Geoffrey de Havilland
Captain Sir Geoffrey de Havilland, OM, CBE, AFC, RDI, FRAeS, (27 July 1882 – 21 May 1965) was a British aviation pioneer and aircraft engineer. His Mosquito has been considered the most versatile warplane ever built.
Born on 27 July 1882 at Magdala House, Terriers, High Wycombe, Buckinghamshire, de Havilland was the second son of the Revd Charles de Havilland and his first wife, Alice Jeannette (née Saunders). He was educated at Nuneaton Grammar School, St Edward's School, Oxford and the Crystal Palace School of Engineering (from 1900 to 1903).
After engineering school, his first interest was in automotive engineering, building cars and motorcycles. He took an apprenticeship with engine manufacturers Willans & Robinson of Rugby, after which he worked as a draughtsman for the Wolseley Motor Company in Birmingham, a job from which he resigned after only a year. He subsequently spent two years working in the design office of an omnibus company in Walthamstow.
He married in 1909 and almost immediately embarked on the career of designing, building and flying aircraft to which he devoted the rest of his life.
Built with money borrowed from his maternal grandfather,, de Havilland's first aircraft took two years to build and he crashed it during its first very short flight near Litchfield, Hampshire. A memorial today marks the event. Subsequent designs were more successful: in 1912 he established a new British altitude record of 10,500 feet (3.2 km) in an aircraft of his design.
In December 1910, de Havilland joined HM Balloon Factory at Farnborough, which was to become the Royal Aircraft Factory. He sold his second aeroplane (which he had used to teach himself to fly) to his new employer for 400 pounds - it became the F.E.1 - the first aircraft to bear an official Royal Aircraft Factory designation. For the next three years de Havilland designed, or participated in the design of, a number of experimental types at the "Factory".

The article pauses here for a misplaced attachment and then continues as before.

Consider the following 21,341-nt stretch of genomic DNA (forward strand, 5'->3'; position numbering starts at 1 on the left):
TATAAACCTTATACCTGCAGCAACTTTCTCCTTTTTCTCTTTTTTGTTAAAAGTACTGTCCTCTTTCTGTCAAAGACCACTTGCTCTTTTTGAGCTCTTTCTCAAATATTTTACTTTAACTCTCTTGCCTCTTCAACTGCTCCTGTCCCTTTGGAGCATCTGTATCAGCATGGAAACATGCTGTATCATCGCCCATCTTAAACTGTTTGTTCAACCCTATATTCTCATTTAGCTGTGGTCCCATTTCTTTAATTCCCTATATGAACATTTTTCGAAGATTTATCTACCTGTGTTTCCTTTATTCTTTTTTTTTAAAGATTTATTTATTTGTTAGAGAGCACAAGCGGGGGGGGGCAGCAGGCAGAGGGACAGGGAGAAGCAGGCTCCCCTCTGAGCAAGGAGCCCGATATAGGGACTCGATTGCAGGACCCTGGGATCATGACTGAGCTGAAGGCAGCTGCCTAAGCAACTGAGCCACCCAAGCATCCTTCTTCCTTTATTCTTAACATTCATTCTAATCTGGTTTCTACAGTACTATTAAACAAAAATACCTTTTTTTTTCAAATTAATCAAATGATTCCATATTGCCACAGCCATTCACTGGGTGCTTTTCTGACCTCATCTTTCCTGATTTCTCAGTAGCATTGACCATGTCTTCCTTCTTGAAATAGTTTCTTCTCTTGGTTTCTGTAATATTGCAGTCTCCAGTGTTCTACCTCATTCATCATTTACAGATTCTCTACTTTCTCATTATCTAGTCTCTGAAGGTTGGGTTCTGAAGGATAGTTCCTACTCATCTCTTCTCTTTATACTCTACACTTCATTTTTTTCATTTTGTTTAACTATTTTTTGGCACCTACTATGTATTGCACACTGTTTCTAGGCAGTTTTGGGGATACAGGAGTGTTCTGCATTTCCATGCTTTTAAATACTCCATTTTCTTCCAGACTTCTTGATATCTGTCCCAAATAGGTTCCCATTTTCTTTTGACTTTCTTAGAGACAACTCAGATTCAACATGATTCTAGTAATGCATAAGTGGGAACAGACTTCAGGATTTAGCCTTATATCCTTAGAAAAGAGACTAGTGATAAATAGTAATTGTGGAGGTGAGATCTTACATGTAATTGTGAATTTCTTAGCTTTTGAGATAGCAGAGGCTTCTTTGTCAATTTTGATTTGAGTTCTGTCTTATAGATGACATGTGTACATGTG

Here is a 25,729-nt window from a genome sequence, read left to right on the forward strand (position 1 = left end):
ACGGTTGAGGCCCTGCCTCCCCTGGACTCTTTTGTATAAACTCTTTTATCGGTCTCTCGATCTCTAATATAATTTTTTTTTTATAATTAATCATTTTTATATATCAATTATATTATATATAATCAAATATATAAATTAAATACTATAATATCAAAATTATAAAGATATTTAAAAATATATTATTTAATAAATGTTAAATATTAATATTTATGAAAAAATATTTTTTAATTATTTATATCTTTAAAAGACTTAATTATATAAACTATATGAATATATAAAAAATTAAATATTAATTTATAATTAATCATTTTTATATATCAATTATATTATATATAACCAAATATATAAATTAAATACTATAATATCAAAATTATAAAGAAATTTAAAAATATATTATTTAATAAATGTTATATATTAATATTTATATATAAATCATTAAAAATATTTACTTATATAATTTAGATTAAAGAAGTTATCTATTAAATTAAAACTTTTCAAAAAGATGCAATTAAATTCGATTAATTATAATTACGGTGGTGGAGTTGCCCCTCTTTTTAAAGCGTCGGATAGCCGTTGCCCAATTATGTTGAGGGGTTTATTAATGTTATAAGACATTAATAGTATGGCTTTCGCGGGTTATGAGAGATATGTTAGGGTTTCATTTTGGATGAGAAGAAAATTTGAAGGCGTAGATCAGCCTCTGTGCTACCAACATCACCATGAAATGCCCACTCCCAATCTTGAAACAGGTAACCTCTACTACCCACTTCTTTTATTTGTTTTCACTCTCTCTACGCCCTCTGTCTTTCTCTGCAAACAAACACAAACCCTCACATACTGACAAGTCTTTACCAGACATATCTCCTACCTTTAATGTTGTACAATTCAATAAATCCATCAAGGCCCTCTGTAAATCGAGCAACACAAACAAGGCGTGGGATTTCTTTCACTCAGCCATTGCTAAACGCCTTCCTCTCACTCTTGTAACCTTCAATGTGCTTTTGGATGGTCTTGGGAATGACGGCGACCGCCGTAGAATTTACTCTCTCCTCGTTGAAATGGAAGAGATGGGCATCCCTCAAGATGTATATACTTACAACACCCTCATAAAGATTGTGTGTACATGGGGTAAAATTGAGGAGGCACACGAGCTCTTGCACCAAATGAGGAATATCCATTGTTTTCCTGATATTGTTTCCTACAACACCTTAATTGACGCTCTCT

In January 1914, he was appointed an inspector of aircraft in the Aeronautical Inspection Directorate. Unhappy at leaving design work, in May he was recruited to become the Chief Designer at Airco, in Hendon. He designed many aircraft for Airco all designated using his initials DH. Large numbers of de Havilland designed aircraft were used during the First World War flown by the Royal Flying Corps and later the Royal Air Force.
Airco was bought by the BSA Company but BSA were only interested in using the company factories for car production. De Havilland raised £20,000, bought the relevant assets he needed and in 1920 formed the de Havilland Aircraft Company at Stag Lane Aerodrome, Edgware where de Havilland and his company designed and built a large number of aircraft including the Moth family of aircraft. In 1933 the company moved to Hatfield Aerodrome, in Hertfordshire. One of his roles was as test pilot for the company's aircraft, in all of which he liked to fly.
The company's aircraft, particularly the Mosquito played a formidable role in World War II and de Havilland was knighted in 1944.
He controlled the company until it was bought by the Hawker Siddeley Company in 1960.
Retirement and death
In 1955, de Havilland retired from active involvement in his company , though remaining as president. He continued flying up to the age of seventy. He died aged 82, of a cerebral haemorrhage, on 21 May 1965 at Watford Peace Memorial Hospital, Middlesex.
In 1918, de Havilland was made an OBE and CBE in 1934. He received the Air Force Cross in 1919, in recognition of his service in the First World War, and was knighted in 1944. He was appointed to the Order of Merit in 1962. He received numerous national and international gold and silver medals and honorary fellowships of learned and engineering societies.
In 1909, de Havilland married Louise Thomas, who had formerly been governess to de Havilland's sisters. They had three sons together.
Two of de Havilland's sons died as test pilots in de Havilland aircraft. One of these (also named Geoffrey) carried out the first flights of the Mosquito and Vampire and was killed flying the DH 108 Swallow while diving at or near the speed of sound. His youngest son, John died in an air collision in 1943. Louise suffered a nervous breakdown following these deaths and died in 1949.
In 1951, de Havilland remarried, to Joan Mary Frith, herself a divorcée.
In 1979, de Havilland's autobiography, Sky Fever was published by Peter and Anne de Havilland.
- de Havilland, Geoffrey. Sky Fever: The Autobiography of Sir Geoffrey De Havilland. Ramsbury, Marlborough, Wiltshire, UK: Crowood Press Ltd., 1999. ISBN 1-84037-148-X .
- Smith, Ron. British Built Aircraft - Greater London. Stroud, UK: Tempus Publishing, 2002. ISBN 0-7524-2770-9.
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